Draft Hopeful Scotty Pippen Jr. Sounds off on ‘Pressure’ of Famous Bulls Name

Scotty Pippen Jr., NBA draft hopeful

Getty Scotty Pippen Jr., NBA draft hopeful

CHICAGO — There were other more prominent players here at the NBA Draft Combine. Jabari Smith, Paolo Banchero and Chet Holmgren are all top-of-the-lottery talents who didn’t need to take part in the drills.

But the biggest NAME in this town belongs to a 6-1 guard from Vanderbilt who will have to do a lot of work to hear his name called at all on June 23rd. Scotty Pippen Jr. carries the gold card anytime he blows into the Windy City, the product of his father’s six championships with the Bulls.

And, yes, they are Scotty and Scottie, respectively.

“Both my dad and I on our birth certificates are ‘y’ (at the end), but my dad had later changed it to ‘ie’ because he liked signing signatures with it,” said Scotty, as to why the ‘y.’ He added that he wished he switched to Scottie, “because it wouldn’t cause so much confusion.”

Rather than fight his father’s shadow, Pippen the younger embraces it.

“It’s a dream come true being here throughout the draft process,” he said. “It’s surreal to me, just the city of Chicago showing so much love to my family and my dad, and as a kid always going to Bulls games and stuff. Just being back in the city where it all started, it feels good.”

Scotty, however, began in Portland, born there while his father was playing for the Trail Blazers. He went to high school in Florida and California before moving on to play for ex-pro Jerry Stackhouse at Vanderbilt, where he teamed for a year with future Celtic Aaron Nesmith.

“But I consider (Chicago) home,” he said. “All my family’s here, so whenever I get a break from school in summer, I’m out here.”

And while he knows he’ll always be “son of” in these parts, Scotty is comfortable in his own skin. As he said:

I’ve always had the name. It always was a pressure to perform, even being a little kid growing up in Chicago. Like, we would go play kids and everyone would go at me. Parents would say, ‘Oh, that Scottie Pippen’s son. Go at him.’ But you know, I’m just used to it. I’m my own person. At the end of the day, I go out there and I compete. You know, my dad’s not out there with me. So I think that at the end of the day, it’s my own legacy, it’s my own name.

I think the name, it’s a blessing and a curse. You know, people would doubt me because of it, and they expect me to be something and they put certain pressure on me. They think of my dad when they look at me, so I think it is what it is. I’m used to it, but I’m my own person. I’m creating my own legacy here and that’s what I came here to do.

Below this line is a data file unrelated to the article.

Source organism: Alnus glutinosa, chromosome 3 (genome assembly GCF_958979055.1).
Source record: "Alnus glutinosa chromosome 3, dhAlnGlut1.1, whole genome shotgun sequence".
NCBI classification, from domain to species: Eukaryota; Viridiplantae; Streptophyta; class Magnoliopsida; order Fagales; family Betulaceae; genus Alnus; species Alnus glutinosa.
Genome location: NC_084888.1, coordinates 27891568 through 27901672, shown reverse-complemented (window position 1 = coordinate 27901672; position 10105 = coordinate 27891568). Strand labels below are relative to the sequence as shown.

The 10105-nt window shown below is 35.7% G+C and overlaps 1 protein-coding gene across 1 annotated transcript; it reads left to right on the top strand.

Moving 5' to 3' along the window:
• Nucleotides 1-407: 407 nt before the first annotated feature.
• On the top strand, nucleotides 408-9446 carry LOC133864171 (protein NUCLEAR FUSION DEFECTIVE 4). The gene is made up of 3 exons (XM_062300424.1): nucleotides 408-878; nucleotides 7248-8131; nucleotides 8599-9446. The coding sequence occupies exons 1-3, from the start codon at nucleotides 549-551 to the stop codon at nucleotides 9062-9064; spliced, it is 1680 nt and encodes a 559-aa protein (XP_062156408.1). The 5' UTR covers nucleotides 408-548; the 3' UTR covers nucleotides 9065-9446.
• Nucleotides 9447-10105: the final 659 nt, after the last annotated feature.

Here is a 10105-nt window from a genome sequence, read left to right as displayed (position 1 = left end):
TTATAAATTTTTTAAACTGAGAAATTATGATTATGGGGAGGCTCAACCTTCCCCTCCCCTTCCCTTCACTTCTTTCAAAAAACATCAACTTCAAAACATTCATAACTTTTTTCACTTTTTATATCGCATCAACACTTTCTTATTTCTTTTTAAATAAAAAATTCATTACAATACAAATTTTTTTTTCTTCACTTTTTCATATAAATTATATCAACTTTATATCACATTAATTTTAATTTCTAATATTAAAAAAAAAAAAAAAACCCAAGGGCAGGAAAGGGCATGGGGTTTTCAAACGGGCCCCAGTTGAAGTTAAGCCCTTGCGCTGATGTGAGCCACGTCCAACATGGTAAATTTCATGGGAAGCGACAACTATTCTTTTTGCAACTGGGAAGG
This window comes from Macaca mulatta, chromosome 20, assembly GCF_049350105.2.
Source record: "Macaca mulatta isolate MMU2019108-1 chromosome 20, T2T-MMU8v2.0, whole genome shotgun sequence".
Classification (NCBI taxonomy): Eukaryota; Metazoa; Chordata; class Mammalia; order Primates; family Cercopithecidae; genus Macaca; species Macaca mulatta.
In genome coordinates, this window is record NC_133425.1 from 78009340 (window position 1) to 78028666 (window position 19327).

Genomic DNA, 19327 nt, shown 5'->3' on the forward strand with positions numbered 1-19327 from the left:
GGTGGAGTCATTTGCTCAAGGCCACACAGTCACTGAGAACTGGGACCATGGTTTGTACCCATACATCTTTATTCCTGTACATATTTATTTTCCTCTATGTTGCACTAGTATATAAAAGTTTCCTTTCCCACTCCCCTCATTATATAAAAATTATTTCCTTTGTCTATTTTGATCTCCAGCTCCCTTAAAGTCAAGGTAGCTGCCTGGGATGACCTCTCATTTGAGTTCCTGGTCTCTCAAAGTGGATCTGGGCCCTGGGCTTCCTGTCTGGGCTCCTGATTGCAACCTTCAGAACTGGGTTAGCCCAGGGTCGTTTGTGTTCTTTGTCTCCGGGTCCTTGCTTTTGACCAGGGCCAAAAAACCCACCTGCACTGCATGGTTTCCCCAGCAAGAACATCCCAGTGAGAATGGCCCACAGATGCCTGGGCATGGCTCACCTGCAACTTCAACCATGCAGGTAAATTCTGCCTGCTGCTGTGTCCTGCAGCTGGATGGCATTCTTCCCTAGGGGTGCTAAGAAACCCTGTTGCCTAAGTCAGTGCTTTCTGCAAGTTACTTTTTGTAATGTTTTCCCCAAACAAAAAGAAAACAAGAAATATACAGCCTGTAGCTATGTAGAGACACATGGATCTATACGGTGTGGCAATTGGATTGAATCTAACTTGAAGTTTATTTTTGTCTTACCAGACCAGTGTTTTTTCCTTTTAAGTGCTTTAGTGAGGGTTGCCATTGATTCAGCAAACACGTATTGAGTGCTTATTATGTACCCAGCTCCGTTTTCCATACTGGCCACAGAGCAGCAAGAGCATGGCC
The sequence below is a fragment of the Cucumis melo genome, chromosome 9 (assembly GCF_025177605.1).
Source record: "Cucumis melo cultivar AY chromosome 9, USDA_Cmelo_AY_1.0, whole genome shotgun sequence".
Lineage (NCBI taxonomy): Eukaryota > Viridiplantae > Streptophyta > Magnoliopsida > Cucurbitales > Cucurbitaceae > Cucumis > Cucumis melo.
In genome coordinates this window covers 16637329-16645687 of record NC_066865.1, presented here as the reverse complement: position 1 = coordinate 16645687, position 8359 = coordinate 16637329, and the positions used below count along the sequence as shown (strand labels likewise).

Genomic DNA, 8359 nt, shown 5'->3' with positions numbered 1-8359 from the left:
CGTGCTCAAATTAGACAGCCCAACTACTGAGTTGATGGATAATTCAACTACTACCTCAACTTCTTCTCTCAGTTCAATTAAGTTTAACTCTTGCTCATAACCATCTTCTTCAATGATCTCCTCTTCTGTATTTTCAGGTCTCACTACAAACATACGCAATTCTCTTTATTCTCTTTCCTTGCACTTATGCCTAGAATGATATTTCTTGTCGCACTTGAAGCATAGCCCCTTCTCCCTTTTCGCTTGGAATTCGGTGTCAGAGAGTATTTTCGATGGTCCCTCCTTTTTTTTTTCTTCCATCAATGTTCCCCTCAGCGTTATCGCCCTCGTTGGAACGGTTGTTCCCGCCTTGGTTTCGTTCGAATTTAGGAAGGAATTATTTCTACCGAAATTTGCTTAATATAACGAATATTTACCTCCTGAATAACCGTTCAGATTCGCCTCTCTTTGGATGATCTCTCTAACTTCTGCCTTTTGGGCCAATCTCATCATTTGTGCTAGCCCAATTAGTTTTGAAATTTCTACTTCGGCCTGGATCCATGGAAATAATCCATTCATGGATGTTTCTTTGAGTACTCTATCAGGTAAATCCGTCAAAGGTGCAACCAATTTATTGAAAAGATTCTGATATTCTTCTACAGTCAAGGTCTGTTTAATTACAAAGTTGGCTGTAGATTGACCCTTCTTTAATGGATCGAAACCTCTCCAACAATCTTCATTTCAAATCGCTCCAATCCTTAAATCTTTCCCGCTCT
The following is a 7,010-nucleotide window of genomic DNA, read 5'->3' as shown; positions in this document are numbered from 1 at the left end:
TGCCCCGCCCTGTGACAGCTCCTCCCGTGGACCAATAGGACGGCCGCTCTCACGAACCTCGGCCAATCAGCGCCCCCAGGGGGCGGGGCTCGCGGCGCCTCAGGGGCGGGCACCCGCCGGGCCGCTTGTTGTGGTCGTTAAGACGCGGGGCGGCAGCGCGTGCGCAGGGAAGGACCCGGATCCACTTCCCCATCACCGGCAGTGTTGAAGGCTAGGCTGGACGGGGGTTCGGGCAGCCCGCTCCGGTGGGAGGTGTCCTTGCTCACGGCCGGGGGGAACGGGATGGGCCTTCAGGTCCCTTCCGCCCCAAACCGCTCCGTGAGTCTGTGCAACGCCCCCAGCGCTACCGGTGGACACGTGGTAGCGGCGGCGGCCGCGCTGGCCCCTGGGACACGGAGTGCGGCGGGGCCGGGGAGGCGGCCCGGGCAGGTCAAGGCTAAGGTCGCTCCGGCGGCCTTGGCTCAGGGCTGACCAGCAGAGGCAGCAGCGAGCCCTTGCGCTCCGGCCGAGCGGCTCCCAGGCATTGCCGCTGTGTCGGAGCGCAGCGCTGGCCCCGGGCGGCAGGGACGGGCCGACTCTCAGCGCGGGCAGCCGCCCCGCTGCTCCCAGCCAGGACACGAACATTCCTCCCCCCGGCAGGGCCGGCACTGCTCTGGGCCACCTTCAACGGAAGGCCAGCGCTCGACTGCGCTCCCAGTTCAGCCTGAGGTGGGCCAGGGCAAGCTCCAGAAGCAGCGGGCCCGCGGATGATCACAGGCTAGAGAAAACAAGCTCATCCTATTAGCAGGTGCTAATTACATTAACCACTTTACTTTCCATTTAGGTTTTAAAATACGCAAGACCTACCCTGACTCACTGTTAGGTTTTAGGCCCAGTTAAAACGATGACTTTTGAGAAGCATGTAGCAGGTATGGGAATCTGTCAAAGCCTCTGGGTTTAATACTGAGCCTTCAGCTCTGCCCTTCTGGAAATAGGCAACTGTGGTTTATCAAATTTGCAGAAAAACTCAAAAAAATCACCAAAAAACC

Pippen also came here to alter the perception of him from three years of college ball. He noted that he led the SEC in scoring this season (20.2 points), “so everyone knows I can score the basketball, but it’s doing the little things that teams don’t always get to see.”

Recalling ‘Not Shy’ Impression of Celtics’ Grant Williams

As Grant Williams’ star has ascended during these playoffs, his time in the 2019 draft process was recalled by a number of the front office people from around the league here this week. It’s fair to say the Celtic who went  No. 19 overall that year made quite an impression during interviews with teams.

“We all talked about it,” said one general manager, “but that kid wasn’t shy at all. From what I can tell, every team that interviewed him, he told them what was wrong with their team and what they needed to do better.

“Some people liked that he was that prepared, and some others were really put off by this kid pretty much telling them where they went wrong. It was funny to hear the different opinions of him — not of his game, though there was some of that, but more of just how he came across.”

Some of the people here nodded and laughed when told of Williams and Celtic coach Ime Udoka’s April Fools prank where they faked at argument in front of the team and moved toward a confrontation.

Said Udoka then, “I was expecting a player or somebody to get in between us, but nobody stepped up.”

“I heard later three or four players said they wanted to see Grant get his ass kicked,” the coach cracked.

Back here at the Combine, one person who wanted his team to pick Williams before the Celts got the chance said, “You have to love how he’s worked on his game, how he’s carved out a big role on a really good team. Yeah, he was a star at Tennessee, but some people had trouble projecting how he’d do in this league. And he’s had his setbacks, but he’s kept working. Look at him in the playoffs, guarding Giannis and hitting big 3s. A lot of the kids here could learn from his example.”

Lofty (Dieting) Goals

Among the players helping themselves at the Combine was Kenneth Lofton Jr., a banger from Louisiana Tech. At a hefty 6-7, he’s projected as a 4 (or maybe a small-ball 5), but, listed at 275 pounds, conditioning will be a key to his NBA future.

Said one scout, “It’s the old line: He’s 25 pounds away from being 25 pounds away — but he’s on the right track.”


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